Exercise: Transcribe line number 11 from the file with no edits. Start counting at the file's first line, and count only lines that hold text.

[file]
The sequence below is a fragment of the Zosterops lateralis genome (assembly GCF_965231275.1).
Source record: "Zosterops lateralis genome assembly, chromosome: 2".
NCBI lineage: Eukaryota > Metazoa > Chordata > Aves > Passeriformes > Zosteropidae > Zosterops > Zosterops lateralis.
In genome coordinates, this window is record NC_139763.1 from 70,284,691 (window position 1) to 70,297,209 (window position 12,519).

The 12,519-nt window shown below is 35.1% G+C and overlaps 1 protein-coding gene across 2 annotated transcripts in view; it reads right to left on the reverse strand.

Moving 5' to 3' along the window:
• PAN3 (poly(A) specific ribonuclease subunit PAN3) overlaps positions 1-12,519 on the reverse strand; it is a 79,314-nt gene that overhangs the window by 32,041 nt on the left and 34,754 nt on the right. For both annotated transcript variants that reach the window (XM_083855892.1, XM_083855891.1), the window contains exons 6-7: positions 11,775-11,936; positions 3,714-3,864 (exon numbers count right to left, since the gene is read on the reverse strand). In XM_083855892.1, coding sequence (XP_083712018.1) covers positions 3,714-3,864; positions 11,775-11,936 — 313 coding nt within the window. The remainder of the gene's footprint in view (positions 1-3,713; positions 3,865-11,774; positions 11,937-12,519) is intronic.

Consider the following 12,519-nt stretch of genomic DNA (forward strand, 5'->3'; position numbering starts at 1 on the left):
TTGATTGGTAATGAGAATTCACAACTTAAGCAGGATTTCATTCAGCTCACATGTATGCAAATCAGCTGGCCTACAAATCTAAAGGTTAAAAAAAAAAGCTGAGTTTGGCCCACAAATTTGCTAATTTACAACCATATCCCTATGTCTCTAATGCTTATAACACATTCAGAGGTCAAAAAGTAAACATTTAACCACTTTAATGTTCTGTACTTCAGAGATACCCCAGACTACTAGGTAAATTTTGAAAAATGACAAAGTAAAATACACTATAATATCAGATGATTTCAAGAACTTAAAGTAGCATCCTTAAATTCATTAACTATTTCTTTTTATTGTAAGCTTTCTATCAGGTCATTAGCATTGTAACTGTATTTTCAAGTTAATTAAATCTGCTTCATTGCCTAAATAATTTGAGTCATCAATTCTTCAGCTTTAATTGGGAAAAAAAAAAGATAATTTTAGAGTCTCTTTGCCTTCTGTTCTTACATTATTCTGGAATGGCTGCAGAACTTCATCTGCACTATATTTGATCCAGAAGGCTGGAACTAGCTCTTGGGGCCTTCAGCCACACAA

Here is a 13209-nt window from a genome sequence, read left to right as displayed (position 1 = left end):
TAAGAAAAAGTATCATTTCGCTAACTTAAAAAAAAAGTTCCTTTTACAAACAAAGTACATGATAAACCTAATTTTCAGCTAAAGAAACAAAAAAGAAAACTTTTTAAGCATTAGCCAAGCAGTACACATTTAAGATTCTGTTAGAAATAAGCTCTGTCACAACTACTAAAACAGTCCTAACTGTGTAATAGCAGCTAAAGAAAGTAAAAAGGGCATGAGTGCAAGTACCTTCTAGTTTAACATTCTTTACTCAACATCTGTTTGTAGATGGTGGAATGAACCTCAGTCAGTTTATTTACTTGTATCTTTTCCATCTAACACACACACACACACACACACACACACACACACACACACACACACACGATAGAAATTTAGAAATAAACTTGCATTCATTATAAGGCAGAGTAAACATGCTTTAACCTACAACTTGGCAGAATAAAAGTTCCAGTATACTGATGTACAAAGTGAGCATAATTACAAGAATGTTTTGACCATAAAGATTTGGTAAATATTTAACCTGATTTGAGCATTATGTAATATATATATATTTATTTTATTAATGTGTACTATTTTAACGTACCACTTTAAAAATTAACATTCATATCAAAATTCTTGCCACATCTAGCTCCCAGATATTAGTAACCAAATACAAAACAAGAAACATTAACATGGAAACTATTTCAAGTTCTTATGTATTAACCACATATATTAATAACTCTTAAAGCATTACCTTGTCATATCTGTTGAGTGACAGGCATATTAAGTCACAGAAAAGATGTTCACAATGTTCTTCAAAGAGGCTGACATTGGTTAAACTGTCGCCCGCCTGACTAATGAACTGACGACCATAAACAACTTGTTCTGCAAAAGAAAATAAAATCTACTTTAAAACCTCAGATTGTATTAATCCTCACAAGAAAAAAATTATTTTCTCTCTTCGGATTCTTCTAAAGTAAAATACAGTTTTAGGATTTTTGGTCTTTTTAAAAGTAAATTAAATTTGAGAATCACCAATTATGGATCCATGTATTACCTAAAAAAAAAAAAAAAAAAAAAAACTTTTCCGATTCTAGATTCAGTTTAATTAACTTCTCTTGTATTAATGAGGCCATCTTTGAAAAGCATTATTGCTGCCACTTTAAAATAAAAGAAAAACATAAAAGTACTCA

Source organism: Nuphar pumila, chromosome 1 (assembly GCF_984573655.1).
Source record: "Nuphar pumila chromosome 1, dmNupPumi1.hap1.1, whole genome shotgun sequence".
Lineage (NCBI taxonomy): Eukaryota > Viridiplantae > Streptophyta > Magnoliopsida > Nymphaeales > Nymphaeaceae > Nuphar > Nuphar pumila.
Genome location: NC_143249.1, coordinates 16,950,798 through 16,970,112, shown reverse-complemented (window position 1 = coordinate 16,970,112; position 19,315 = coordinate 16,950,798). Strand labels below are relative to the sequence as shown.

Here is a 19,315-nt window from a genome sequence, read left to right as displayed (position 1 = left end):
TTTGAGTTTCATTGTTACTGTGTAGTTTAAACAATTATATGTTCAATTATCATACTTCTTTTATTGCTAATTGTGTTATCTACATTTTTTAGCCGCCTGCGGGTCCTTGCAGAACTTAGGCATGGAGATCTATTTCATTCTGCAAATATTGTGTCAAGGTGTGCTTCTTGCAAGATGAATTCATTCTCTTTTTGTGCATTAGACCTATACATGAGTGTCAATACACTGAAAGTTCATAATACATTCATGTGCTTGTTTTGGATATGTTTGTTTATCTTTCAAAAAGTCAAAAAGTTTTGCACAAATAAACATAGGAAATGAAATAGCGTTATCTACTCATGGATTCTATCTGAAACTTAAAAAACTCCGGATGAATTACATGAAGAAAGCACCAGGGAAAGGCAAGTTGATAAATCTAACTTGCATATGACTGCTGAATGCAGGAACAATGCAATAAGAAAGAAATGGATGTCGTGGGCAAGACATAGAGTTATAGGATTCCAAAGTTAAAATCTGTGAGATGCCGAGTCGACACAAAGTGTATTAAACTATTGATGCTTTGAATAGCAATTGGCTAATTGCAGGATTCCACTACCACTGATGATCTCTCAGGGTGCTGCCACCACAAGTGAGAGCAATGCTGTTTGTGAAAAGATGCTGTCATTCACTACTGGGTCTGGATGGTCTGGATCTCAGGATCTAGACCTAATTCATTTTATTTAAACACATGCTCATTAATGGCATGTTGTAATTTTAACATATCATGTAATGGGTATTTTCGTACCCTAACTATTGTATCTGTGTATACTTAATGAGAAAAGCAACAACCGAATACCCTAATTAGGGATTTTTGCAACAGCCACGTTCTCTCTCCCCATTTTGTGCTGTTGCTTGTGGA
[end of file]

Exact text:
TAAGAAAAAGTATCATTTCGCTAACTTAAAAAAAAAGTTCCTTTTACAAACAAAGTACATGATAAACCTAATTTTCAGCTAAAGAAACAAAAAAGAAAACTTTTTAAGCATTAGCCAAGCAGTACACATTTAAGATTCTGTTAGAAATAAGCTCTGTCACAACTACTAAAACAGTCCTAACTGTGTAATAGCAGCTAAAGAAAGTAAAAAGGGCATGAGTGCAAGTACCTTCTAGTTTAACATTCTTTACTCAACATCTGTTTGTAGATGGTGGAATGAACCTCAGTCAGTTTATTTACTTGTATCTTTTCCATCTAACACACACACACACACACACACACACACACACACACACACACACACACGATAGAAATTTAGAAATAAACTTGCATTCATTATAAGGCAGAGTAAACATGCTTTAACCTACAACTTGGCAGAATAAAAGTTCCAGTATACTGATGTACAAAGTGAGCATAATTACAAGAATGTTTTGACCATAAAGATTTGGTAAATATTTAACCTGATTTGAGCATTATGTAATATATATATATTTATTTTATTAATGTGTACTATTTTAACGTACCACTTTAAAAATTAACATTCATATCAAAATTCTTGCCACATCTAGCTCCCAGATATTAGTAACCAAATACAAAACAAGAAACATTAACATGGAAACTATTTCAAGTTCTTATGTATTAACCACATATATTAATAACTCTTAAAGCATTACCTTGTCATATCTGTTGAGTGACAGGCATATTAAGTCACAGAAAAGATGTTCACAATGTTCTTCAAAGAGGCTGACATTGGTTAAACTGTCGCCCGCCTGACTAATGAACTGACGACCATAAACAACTTGTTCTGCAAAAGAAAATAAAATCTACTTTAAAACCTCAGATTGTATTAATCCTCACAAGAAAAAAATTATTTTCTCTCTTCGGATTCTTCTAAAGTAAAATACAGTTTTAGGATTTTTGGTCTTTTTAAAAGTAAATTAAATTTGAGAATCACCAATTATGGATCCATGTATTACCTAAAAAAAAAAAAAAAAAAAAAAACTTTTCCGATTCTAGATTCAGTTTAATTAACTTCTCTTGTATTAATGAGGCCATCTTTGAAAAGCATTATTGCTGCCACTTTAAAATAAAAGAAAAACATAAAAGTACTCA